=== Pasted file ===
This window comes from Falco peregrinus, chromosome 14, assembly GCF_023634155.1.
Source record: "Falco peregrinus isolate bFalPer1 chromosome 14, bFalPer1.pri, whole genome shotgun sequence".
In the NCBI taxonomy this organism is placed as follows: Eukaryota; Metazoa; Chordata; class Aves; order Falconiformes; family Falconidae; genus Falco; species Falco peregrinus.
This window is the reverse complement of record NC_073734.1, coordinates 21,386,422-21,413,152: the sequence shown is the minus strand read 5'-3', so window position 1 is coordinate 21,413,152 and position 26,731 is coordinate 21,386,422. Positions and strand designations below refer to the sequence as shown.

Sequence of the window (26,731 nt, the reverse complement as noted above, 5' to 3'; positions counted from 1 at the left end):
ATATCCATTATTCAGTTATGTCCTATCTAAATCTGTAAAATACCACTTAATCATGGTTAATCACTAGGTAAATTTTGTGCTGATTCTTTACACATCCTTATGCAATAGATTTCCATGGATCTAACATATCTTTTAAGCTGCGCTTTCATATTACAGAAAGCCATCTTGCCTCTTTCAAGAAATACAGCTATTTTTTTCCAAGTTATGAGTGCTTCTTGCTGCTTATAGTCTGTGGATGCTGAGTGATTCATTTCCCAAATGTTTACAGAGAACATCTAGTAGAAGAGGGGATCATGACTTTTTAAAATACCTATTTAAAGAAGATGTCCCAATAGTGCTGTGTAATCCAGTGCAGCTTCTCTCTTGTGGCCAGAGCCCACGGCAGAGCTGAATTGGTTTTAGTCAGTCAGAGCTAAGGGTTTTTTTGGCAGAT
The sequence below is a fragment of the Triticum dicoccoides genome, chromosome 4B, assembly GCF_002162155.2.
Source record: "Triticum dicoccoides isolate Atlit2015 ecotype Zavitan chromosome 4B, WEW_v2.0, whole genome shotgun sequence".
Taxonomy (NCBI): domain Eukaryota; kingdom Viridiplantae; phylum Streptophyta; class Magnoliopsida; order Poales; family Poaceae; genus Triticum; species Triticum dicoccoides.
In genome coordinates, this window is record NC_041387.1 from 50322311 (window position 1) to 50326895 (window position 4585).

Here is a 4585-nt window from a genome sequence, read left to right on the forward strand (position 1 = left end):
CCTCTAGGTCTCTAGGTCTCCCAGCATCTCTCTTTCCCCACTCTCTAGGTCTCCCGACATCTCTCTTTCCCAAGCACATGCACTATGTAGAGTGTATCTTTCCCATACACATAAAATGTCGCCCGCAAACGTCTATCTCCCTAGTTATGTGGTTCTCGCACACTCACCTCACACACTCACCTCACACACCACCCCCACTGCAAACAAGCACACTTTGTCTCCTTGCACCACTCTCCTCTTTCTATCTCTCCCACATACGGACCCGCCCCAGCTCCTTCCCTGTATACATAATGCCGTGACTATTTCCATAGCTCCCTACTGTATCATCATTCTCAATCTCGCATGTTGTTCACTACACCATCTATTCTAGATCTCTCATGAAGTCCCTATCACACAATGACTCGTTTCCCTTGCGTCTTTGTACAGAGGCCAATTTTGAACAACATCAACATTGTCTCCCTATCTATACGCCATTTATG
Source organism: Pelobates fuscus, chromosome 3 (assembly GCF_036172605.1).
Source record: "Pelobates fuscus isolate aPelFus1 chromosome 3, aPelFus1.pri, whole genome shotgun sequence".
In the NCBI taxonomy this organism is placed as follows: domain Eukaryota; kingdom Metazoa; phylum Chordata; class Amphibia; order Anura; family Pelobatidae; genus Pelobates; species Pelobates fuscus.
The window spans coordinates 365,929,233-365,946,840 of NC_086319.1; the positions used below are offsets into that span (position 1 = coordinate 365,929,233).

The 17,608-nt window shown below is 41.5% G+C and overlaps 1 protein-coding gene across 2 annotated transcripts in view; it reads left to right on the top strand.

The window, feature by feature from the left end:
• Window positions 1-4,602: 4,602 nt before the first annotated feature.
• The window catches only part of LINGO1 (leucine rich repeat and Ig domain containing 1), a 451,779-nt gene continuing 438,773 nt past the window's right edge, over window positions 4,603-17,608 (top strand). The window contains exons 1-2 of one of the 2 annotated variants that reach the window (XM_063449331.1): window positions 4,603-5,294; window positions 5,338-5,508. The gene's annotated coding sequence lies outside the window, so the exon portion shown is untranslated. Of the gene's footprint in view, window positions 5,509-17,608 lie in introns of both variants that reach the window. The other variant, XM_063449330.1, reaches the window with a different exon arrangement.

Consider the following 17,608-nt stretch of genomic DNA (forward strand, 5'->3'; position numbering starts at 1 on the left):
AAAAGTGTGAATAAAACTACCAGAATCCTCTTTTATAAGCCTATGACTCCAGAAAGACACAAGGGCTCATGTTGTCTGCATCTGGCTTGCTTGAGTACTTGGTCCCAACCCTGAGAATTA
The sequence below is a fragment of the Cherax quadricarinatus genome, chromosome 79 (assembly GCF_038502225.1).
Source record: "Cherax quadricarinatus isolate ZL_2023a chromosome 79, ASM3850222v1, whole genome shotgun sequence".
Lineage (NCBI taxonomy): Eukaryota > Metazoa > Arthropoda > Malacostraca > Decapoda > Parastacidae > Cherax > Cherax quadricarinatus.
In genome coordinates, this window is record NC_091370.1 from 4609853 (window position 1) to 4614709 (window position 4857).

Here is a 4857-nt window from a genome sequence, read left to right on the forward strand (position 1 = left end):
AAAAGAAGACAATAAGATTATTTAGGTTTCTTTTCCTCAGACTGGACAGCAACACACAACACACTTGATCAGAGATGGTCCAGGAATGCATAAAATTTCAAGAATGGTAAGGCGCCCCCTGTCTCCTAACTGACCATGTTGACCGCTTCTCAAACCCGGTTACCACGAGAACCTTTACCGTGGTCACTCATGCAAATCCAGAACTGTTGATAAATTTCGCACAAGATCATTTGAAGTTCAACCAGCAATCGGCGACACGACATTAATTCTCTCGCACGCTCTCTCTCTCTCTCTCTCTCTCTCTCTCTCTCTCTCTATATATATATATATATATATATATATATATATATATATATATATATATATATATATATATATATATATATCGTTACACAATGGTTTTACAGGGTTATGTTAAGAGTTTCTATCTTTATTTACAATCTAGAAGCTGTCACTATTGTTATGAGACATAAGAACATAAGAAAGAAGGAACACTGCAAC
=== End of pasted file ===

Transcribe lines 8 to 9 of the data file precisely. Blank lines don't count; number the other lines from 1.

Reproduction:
Source record: "Triticum dicoccoides isolate Atlit2015 ecotype Zavitan chromosome 4B, WEW_v2.0, whole genome shotgun sequence".
Taxonomy (NCBI): domain Eukaryota; kingdom Viridiplantae; phylum Streptophyta; class Magnoliopsida; order Poales; family Poaceae; genus Triticum; species Triticum dicoccoides.